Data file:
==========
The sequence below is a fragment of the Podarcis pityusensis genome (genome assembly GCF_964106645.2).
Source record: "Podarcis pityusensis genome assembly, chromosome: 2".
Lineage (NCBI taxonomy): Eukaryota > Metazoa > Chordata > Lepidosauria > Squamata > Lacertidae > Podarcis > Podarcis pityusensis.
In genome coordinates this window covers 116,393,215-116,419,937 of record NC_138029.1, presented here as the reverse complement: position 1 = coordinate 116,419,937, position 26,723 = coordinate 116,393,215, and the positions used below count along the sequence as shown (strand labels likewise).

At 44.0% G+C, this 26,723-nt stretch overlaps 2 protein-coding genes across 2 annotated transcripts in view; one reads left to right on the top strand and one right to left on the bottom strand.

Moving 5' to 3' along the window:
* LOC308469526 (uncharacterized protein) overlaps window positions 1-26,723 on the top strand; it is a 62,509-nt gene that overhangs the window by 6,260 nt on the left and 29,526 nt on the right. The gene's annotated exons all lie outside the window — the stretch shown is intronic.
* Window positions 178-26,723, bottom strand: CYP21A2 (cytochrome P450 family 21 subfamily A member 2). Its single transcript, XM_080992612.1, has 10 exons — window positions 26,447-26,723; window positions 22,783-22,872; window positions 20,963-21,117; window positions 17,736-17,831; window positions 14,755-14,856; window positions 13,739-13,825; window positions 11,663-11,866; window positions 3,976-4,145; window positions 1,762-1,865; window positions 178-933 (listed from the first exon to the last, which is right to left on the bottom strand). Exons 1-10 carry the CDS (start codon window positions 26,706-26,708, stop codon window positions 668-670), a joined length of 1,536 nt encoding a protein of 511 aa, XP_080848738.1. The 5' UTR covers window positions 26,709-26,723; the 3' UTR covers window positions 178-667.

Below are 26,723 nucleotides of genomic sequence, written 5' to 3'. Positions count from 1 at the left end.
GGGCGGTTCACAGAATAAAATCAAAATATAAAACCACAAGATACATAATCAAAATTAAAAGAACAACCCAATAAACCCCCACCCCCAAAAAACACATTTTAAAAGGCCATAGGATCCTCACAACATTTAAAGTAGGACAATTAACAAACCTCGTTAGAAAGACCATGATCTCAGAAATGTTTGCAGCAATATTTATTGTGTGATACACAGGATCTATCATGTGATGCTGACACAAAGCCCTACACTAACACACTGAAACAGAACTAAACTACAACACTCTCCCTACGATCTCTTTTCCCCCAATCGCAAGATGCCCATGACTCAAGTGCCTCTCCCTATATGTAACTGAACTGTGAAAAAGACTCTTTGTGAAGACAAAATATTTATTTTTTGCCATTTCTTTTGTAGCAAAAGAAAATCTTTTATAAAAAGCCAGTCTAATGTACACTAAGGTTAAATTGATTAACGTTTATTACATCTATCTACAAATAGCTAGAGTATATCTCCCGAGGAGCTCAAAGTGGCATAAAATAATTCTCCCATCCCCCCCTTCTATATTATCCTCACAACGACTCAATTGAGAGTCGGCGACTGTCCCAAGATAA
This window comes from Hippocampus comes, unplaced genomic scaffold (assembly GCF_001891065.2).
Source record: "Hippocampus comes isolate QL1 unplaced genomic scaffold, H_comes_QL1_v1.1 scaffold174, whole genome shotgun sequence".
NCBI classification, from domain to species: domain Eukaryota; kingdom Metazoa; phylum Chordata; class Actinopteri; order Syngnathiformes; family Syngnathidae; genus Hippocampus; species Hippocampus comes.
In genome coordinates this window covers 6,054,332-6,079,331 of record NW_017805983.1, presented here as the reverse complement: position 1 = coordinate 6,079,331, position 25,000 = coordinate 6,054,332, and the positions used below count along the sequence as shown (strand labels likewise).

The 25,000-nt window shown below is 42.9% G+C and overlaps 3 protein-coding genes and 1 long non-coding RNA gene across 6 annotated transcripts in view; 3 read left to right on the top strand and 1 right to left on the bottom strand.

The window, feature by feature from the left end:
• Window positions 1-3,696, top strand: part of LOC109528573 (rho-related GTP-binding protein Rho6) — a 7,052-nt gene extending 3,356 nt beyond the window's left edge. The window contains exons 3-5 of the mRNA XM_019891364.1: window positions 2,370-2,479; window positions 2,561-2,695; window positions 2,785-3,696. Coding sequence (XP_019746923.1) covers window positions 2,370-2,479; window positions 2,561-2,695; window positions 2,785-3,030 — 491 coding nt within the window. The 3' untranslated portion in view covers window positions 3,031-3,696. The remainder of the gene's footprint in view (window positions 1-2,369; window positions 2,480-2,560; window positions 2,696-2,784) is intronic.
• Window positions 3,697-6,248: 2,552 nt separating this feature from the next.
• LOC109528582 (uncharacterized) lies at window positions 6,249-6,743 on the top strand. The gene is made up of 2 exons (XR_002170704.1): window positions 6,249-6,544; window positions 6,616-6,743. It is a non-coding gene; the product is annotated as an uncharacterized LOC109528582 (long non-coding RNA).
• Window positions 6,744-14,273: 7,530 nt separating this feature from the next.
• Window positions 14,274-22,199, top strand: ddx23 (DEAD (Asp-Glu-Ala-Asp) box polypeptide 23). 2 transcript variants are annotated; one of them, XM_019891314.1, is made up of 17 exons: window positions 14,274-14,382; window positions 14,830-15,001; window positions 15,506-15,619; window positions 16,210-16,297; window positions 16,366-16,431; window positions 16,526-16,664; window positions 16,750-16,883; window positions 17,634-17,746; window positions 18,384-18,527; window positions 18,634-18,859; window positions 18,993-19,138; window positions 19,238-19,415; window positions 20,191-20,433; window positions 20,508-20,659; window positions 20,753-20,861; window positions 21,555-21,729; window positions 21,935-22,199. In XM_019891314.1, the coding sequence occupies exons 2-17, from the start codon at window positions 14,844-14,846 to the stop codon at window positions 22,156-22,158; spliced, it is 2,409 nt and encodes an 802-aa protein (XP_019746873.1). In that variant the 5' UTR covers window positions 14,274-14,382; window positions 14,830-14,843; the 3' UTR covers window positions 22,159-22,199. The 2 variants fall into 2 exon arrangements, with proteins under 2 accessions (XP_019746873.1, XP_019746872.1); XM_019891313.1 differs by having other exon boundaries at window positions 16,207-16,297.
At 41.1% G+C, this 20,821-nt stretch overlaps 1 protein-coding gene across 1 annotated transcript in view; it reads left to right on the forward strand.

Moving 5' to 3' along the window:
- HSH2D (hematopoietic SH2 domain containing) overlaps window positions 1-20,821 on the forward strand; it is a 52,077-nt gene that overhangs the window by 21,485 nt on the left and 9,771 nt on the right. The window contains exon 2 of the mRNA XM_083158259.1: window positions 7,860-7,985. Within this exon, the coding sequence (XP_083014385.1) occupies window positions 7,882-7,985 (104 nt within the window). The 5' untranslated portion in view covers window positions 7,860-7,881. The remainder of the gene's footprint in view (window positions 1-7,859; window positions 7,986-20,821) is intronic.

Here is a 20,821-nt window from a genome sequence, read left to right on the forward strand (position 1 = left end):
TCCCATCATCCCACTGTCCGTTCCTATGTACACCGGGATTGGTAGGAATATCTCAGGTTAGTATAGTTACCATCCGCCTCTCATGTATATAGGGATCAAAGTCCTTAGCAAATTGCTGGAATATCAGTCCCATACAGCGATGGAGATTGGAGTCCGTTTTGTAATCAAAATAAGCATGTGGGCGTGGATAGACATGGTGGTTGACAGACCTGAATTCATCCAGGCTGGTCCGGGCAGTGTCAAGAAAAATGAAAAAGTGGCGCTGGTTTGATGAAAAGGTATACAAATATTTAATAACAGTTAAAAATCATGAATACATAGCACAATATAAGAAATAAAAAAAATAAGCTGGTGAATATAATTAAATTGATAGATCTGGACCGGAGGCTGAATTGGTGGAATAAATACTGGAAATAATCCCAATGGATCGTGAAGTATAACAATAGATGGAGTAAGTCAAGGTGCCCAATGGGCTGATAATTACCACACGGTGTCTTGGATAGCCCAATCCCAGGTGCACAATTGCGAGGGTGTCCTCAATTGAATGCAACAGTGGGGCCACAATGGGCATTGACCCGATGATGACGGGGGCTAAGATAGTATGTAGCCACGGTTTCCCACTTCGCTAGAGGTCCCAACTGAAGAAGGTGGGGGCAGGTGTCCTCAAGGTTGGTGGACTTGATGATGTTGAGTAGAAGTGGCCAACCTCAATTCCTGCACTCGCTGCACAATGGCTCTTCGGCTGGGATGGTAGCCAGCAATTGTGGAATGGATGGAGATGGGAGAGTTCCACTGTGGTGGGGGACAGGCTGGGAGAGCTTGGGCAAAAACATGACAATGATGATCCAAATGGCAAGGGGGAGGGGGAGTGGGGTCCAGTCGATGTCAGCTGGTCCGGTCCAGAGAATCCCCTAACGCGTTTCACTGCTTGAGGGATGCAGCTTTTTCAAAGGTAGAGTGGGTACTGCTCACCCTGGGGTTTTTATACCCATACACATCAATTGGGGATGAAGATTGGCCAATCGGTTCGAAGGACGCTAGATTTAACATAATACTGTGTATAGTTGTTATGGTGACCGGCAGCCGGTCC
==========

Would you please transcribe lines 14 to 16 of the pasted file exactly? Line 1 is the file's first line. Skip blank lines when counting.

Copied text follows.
In genome coordinates this window covers 6,054,332-6,079,331 of record NW_017805983.1, presented here as the reverse complement: position 1 = coordinate 6,079,331, position 25,000 = coordinate 6,054,332, and the positions used below count along the sequence as shown (strand labels likewise).

The 25,000-nt window shown below is 42.9% G+C and overlaps 3 protein-coding genes and 1 long non-coding RNA gene across 6 annotated transcripts in view; 3 read left to right on the top strand and 1 right to left on the bottom strand.

The window, feature by feature from the left end: